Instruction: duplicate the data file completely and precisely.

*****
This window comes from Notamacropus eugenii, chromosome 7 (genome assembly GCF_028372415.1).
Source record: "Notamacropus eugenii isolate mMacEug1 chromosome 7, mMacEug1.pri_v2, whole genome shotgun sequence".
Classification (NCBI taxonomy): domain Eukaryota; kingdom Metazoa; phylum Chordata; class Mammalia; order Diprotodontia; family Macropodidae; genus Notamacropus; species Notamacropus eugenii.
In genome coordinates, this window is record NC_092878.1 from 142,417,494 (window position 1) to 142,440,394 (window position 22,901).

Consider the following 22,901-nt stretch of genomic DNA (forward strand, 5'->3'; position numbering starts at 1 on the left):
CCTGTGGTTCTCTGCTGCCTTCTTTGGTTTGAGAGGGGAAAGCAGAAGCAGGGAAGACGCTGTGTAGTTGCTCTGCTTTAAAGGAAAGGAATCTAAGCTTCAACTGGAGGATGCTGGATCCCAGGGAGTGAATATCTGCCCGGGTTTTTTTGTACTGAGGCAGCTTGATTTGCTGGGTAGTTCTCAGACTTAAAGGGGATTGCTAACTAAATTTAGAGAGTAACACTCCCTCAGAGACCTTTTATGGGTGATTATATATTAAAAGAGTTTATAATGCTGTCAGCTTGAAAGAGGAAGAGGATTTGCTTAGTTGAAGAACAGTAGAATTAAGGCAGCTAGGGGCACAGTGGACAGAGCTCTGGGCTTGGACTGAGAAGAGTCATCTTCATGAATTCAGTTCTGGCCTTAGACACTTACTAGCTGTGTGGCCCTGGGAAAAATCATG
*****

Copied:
This window comes from Notamacropus eugenii, chromosome 7 (genome assembly GCF_028372415.1).
Source record: "Notamacropus eugenii isolate mMacEug1 chromosome 7, mMacEug1.pri_v2, whole genome shotgun sequence".
Classification (NCBI taxonomy): domain Eukaryota; kingdom Metazoa; phylum Chordata; class Mammalia; order Diprotodontia; family Macropodidae; genus Notamacropus; species Notamacropus eugenii.
In genome coordinates, this window is record NC_092878.1 from 142,417,494 (window position 1) to 142,440,394 (window position 22,901).

Consider the following 22,901-nt stretch of genomic DNA (forward strand, 5'->3'; position numbering starts at 1 on the left):
CCTGTGGTTCTCTGCTGCCTTCTTTGGTTTGAGAGGGGAAAGCAGAAGCAGGGAAGACGCTGTGTAGTTGCTCTGCTTTAAAGGAAAGGAATCTAAGCTTCAACTGGAGGATGCTGGATCCCAGGGAGTGAATATCTGCCCGGGTTTTTTTGTACTGAGGCAGCTTGATTTGCTGGGTAGTTCTCAGACTTAAAGGGGATTGCTAACTAAATTTAGAGAGTAACACTCCCTCAGAGACCTTTTATGGGTGATTATATATTAAAAGAGTTTATAATGCTGTCAGCTTGAAAGAGGAAGAGGATTTGCTTAGTTGAAGAACAGTAGAATTAAGGCAGCTAGGGGCACAGTGGACAGAGCTCTGGGCTTGGACTGAGAAGAGTCATCTTCATGAATTCAGTTCTGGCCTTAGACACTTACTAGCTGTGTGGCCCTGGGAAAAATCATG